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Once a month, VMP turns over the blog to Andrew Winistorfer, its resident pizza expert, man about town, and music writer. In Storf Sounds Off, he writes about a few things he thinks you should pay attention to this month. That’s the theory at least.
1. I’m writing this while trying to recover from Eaux Claires Festival-related bug bites and sunburn, so bear with me. I covered the inaugural year of Bon Iver’s new festival for Noisey, but I am finding it hard to write about any music that isn’t Corbin, the artist previously known as Spooky Black. His performance was riveting, mostly because it’ll never not be weird to see that voice come out of that kid, but also because he’s the literal representation of having no fucks to give. He couldn’t care less about any of the fame or the attention, and he has the confidence of someone who is more self-assured than I think I could ever be. He played an acoustic guitar on a couple songs, and it turns out he can play guitar. He went from being a meme I wanted to see live to being an artist I can’t wait to be surprised by in the course of his 40 minute set. Here’s “Without You” if you’re unfamiliar.
2. The first thing I did when I got back from the north woods of Eau Claire was download Future’s Dirty Sprite 2, and you should do the same. I wasn’t part of the wave of people who thought Honest, Future’s 2014 sophomore LP, was “weak,” so I’m not sure he needed to make the course corrective back to drug-tinted melancholy-raps, but his recent run of mixtapes—particularly 56 Nights from earlier this year—has been as great as everything that led to the instant classic Pluto (his 2012 debut LP). DS2 is the sequel to his breakthrough 2011 mixtape, and it’s got plenty of promethazine poetry, from the Cali-roll of “The Percocet & Stripper Joint” to the slang inventing “Blow a Bag.” Future continues his roll as Atlanta’s most consistently great workhorse with this one.
3. E•MO•TION, the sophomore album from Carly “Call Me Maybe” Jepsen, isn’t out stateside till August 21, but it’s been out in Japan for a month already. Which is to say everyone who was excited for it has heard it already, and I’m here to convince you that if you haven’t heard it already, you need to see yourself to this album post haste. I didn’t realize how much I missed Robyn till I heard the title track, because seriously, this is the greatest Robyn album of 2015. I haven’t been able to go a day without getting “Boy Problems” stuck in my head since I heard it. I don’t believe in guilty pleasures, but I’m betting this will be a lot of rockists’ “guilty pleasure” album this year.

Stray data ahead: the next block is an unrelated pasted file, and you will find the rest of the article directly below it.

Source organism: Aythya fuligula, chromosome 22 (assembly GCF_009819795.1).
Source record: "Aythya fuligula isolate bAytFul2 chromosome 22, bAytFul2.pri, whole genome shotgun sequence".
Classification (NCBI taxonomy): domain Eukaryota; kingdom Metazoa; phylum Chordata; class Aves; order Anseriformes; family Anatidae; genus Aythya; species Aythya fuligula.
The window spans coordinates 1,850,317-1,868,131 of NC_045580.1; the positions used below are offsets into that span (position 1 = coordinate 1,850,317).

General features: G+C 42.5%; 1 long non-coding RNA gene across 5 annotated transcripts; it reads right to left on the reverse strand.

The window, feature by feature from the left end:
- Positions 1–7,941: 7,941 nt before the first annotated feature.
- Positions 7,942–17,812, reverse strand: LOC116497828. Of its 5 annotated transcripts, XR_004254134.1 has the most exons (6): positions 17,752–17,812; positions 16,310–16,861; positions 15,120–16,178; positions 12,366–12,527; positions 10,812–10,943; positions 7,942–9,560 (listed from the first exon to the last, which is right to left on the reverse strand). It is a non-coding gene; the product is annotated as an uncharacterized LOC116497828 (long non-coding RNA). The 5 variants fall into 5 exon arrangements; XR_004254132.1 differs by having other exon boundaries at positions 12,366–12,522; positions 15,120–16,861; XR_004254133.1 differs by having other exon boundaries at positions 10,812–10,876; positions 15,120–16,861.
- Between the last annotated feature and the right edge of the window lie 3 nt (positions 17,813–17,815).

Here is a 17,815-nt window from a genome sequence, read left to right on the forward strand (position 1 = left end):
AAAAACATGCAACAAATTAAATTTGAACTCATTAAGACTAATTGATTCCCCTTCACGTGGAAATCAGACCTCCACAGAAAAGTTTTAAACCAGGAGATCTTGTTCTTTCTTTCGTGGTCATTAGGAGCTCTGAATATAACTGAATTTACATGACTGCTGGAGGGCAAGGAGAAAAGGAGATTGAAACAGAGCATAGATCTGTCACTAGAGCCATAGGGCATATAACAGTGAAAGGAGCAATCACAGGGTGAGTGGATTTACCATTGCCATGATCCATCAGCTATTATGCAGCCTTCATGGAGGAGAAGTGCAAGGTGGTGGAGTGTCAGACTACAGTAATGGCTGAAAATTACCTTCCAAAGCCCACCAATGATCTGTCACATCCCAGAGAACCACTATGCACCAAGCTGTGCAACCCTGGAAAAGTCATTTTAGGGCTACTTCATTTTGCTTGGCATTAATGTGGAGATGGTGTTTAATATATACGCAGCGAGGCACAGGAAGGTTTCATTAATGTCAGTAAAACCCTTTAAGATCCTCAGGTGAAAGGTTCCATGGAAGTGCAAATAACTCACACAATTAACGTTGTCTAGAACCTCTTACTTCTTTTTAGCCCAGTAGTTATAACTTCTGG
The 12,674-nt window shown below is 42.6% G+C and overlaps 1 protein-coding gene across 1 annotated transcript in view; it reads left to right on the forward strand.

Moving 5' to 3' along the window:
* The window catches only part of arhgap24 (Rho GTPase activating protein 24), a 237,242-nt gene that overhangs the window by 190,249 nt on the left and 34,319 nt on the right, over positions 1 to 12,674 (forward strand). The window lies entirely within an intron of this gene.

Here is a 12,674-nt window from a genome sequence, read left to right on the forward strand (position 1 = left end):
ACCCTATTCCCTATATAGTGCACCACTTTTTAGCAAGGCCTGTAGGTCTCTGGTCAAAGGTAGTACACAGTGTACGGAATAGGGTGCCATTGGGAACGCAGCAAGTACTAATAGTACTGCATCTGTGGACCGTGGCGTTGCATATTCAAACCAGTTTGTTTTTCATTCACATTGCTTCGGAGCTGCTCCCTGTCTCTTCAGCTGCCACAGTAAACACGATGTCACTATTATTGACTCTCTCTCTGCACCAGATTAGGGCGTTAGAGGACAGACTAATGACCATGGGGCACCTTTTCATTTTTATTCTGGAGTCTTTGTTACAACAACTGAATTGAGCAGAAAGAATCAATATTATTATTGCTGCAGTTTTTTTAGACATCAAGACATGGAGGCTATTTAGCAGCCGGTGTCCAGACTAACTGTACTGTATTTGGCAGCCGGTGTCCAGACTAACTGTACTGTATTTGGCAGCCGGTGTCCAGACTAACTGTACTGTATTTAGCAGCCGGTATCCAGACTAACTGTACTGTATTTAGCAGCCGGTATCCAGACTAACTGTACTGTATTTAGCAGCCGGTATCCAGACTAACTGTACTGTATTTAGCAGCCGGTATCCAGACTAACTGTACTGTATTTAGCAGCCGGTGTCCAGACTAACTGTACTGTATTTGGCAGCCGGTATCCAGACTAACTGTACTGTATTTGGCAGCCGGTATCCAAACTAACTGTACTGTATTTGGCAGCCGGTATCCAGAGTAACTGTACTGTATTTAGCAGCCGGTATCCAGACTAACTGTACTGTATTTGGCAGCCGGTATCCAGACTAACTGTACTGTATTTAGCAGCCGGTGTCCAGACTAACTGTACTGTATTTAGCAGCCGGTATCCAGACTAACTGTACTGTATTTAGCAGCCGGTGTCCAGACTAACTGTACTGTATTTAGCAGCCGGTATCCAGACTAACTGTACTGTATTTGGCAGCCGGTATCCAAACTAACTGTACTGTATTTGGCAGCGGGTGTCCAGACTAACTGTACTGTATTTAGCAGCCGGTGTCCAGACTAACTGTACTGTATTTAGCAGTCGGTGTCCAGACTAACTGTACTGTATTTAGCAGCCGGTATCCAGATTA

4. I’ve been living with Anderson East’s great debut LP, Delilah, for more than four months (music critic flex), so I nearly forgot that it actually came out this month (July 10 via Elektra). I saw him open for Sturgill Simpson back in February, and he knocked me out with his raw, soulful voice, which was only backed up by his hollow body guitar. On record, he’s a mix between Wilson Pickett, Waylon Jennings, Van Morrison, and a coffee house folk singer, and is backed up by a bevy of Nashville-pros and great horn sections. He’s probably going to get overlooked this year because of Leon Bridges—another young buck with retro soul stylings—but I prefer East’s album to Bridges’, as Delilah is more varied, going from soul-shouters to quiet ballads to smooth, silky country. Don’t let this end up on your “Overlooked Albums of 2015” list.
5. A late contender for song of the summer is Jidenna’s “Classic Man,” a song that is literally impossible to get out of your head once it takes root. Jidenna is from Wisconsin Rapids, Wisconsin, and he dresses like an extra from Boardwalk Empire. The beat here sounds like an Iggy Azalea song. As the Internet’s resident Wisconsin denizen, I apologize for all of this. I’m so sorry everyone.
Andrew Winistorfer is Senior Director of Music and Editorial at Vinyl Me, Please, and a writer and editor of their books, 100 Albums You Need in Your Collection and The Best Record Stores in the United States. He’s written Listening Notes for more than 30 VMP releases, co-produced multiple VMP Anthologies, and executive produced the VMP Anthologies The Story of Vanguard, The Story of Willie Nelson, Miles Davis: The Electric Years and The Story of Waylon Jennings. He lives in Saint Paul, Minnesota.